One that offered a path toward dialogue rather than devastation.

Today, the imperative of creating such a space is as strong if not stronger than it was half a century ago. In fact, as well know, we live in a world where distress and division – along partisan, racial, ethnic, and religious lines – are rampant and, along with mounting populism, pose a unique and serious threat to the vigor of liberal democracies that trace their lineage to the Athenian agora. Institutions of all kinds, including the media, government, and even the research university, once considered a bastion of opportunity and discovery, have lost or squandered public trust. And digital technologies that in their infancy held forth the promise of being virtual democracies – of strengthening our democratic norms, our democratic discourse – have been repurposed as engines of disinformation, insulating us from the necessary discomfort of disagreement in some instances and in others instilling fear and fomenting bigotry.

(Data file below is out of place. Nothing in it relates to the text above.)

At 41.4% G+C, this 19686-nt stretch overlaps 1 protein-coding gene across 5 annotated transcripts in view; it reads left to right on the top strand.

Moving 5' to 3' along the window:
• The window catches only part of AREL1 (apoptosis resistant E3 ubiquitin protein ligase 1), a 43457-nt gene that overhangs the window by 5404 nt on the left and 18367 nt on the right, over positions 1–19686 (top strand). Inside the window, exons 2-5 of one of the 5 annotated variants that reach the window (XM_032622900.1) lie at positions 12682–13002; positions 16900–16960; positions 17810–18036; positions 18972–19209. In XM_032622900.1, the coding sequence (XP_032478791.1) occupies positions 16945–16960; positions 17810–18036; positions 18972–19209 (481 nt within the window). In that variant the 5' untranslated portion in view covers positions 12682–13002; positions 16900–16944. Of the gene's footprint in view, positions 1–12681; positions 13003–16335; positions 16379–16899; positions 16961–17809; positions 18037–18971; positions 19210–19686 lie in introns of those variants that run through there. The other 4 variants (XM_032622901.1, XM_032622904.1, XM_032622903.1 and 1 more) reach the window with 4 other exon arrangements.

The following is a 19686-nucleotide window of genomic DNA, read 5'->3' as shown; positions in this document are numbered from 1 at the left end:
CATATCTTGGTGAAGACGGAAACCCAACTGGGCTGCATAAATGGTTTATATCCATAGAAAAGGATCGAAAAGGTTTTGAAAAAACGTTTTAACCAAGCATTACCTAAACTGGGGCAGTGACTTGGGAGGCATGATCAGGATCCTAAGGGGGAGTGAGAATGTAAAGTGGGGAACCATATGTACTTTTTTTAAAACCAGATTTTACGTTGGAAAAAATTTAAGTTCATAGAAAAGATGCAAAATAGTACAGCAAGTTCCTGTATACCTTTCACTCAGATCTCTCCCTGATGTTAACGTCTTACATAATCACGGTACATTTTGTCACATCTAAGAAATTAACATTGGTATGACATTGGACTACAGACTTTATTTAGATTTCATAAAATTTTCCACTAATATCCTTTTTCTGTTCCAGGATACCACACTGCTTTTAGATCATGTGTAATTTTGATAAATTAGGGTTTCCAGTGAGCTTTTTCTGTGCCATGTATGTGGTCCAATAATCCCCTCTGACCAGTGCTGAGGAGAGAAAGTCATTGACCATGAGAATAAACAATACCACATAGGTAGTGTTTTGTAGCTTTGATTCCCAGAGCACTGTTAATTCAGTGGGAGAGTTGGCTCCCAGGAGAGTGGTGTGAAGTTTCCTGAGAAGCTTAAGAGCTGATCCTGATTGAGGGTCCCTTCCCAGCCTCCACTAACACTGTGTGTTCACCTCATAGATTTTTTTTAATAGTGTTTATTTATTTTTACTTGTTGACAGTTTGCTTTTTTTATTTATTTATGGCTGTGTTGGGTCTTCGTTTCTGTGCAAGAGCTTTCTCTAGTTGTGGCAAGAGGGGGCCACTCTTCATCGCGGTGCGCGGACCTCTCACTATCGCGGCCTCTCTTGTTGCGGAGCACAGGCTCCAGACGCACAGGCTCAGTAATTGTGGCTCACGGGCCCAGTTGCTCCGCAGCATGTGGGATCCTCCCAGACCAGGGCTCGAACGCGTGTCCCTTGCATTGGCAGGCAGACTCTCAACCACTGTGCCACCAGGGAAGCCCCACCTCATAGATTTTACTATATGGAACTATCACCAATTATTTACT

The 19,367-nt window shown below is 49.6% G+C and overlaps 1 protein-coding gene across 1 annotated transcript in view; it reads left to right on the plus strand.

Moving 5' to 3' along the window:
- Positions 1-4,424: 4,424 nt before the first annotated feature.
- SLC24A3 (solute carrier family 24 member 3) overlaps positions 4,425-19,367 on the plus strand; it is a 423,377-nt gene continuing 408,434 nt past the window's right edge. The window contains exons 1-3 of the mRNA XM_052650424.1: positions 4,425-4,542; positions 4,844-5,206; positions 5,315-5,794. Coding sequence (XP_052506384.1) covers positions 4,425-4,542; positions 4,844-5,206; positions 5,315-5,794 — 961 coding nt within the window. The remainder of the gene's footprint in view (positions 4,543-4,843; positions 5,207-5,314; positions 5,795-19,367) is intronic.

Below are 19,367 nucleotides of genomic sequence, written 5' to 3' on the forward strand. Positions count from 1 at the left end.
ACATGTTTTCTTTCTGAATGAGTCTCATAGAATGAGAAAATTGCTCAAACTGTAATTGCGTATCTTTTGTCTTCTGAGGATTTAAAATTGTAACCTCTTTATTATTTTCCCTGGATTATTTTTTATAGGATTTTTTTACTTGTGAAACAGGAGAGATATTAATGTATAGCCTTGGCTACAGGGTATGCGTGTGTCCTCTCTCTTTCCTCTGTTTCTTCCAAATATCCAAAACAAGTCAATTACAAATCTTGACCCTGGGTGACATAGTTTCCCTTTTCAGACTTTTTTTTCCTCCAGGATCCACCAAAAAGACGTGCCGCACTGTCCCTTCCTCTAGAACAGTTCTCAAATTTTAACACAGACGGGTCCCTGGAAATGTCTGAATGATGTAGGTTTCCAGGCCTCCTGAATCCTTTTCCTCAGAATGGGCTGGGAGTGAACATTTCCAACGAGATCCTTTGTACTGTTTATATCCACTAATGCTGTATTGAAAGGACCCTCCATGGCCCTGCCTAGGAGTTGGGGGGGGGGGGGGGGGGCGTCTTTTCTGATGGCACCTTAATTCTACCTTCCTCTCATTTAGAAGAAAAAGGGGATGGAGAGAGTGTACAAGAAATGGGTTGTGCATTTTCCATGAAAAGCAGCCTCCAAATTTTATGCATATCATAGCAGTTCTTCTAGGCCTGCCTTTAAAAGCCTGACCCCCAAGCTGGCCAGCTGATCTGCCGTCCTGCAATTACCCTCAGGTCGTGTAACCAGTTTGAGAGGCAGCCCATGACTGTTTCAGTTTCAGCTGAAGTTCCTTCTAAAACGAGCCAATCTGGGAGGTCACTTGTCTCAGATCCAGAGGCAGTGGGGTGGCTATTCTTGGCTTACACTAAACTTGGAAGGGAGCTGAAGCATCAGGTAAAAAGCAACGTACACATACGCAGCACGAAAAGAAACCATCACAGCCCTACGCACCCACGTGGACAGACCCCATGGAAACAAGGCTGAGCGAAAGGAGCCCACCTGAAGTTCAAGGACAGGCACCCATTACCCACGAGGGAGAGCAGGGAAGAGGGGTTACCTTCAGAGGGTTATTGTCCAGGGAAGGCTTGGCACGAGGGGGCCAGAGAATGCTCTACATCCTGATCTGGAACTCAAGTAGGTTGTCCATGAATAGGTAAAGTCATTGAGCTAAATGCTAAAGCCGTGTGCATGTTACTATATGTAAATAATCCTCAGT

Such developments are troubling, but even more disturbing are what may grow in their wake.

According to political scientists Yascha Mounk and Roberto Foa, older generations are far more likely to believe it is not legitimate for the military to take over in a democracy than their younger counterparts.

And more people than at any time since World War II are amenable to authoritarianism – a statistic that is especially disconcerting.